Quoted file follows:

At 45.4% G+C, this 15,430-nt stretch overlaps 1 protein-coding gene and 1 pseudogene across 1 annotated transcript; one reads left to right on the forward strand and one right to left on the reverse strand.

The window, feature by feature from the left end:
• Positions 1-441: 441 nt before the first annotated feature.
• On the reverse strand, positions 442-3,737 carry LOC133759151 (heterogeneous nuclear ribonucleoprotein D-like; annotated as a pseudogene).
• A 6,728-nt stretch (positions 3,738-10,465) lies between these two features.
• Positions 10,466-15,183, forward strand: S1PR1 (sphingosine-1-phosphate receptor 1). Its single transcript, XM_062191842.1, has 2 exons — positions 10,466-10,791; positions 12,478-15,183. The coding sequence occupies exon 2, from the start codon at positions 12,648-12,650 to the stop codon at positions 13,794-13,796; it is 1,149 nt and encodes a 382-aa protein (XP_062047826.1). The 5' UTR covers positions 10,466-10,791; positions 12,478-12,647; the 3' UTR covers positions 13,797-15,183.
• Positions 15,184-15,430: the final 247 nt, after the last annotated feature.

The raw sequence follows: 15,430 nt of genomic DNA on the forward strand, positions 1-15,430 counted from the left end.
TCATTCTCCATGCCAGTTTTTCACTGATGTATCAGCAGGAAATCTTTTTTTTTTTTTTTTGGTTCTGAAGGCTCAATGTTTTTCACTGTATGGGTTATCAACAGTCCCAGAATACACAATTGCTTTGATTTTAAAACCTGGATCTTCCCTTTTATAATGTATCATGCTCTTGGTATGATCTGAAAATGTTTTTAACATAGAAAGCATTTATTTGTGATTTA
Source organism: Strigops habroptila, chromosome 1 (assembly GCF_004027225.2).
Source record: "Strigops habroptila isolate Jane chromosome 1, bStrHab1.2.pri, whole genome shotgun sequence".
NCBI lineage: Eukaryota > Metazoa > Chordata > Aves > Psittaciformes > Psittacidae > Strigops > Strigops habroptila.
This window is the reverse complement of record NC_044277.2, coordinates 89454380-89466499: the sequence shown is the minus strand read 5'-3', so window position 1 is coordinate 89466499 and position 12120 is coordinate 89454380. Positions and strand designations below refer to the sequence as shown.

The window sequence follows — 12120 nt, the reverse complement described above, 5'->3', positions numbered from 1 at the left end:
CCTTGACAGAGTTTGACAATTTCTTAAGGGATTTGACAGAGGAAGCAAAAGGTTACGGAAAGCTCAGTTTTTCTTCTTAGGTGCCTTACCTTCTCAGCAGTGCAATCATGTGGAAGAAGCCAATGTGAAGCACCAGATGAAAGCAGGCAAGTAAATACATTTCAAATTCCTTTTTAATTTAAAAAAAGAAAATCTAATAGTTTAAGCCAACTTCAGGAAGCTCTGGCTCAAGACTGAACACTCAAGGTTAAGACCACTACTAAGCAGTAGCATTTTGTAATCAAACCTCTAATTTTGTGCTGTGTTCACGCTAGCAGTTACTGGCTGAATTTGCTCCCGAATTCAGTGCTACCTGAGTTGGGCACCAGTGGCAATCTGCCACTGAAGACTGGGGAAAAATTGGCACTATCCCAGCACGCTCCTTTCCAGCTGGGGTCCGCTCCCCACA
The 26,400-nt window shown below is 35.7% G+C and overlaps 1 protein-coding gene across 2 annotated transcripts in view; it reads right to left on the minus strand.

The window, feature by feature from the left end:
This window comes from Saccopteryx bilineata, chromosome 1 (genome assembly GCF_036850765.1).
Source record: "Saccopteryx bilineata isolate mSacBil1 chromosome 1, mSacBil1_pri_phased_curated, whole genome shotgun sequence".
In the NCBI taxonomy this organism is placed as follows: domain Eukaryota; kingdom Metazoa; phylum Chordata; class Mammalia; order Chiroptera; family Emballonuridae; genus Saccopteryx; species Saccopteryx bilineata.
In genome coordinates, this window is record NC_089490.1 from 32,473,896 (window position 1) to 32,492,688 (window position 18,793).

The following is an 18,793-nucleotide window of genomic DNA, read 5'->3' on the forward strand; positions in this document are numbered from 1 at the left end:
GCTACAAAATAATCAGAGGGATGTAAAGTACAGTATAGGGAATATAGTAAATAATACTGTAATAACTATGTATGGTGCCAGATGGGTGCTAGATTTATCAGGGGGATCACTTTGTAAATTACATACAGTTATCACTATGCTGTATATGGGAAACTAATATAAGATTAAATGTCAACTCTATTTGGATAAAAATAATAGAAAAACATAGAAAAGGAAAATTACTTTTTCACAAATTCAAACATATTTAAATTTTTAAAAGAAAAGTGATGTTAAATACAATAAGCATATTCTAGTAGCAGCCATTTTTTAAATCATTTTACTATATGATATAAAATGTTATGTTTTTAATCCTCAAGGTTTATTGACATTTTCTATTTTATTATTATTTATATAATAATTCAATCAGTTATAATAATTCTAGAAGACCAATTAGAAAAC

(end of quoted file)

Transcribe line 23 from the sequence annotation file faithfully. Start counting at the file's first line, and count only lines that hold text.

GCTACAAAATAATCAGAGGGATGTAAAGTACAGTATAGGGAATATAGTAAATAATACTGTAATAACTATGTATGGTGCCAGATGGGTGCTAGATTTATCAGGGGGATCACTTTGTAAATTACATACAGTTATCACTATGCTGTATATGGGAAACTAATATAAGATTAAATGTCAACTCTATTTGGATAAAAATAATAGAAAAACATAGAAAAGGAAAATTACTTTTTCACAAATTCAAACATATTTAAATTTTTAAAAGAAAAGTGATGTTAAATACAATAAGCATATTCTAGTAGCAGCCATTTTTTAAATCATTTTACTATATGATATAAAATGTTATGTTTTTAATCCTCAAGGTTTATTGACATTTTCTATTTTATTATTATTTATATAATAATTCAATCAGTTATAATAATTCTAGAAGACCAATTAGAAAAC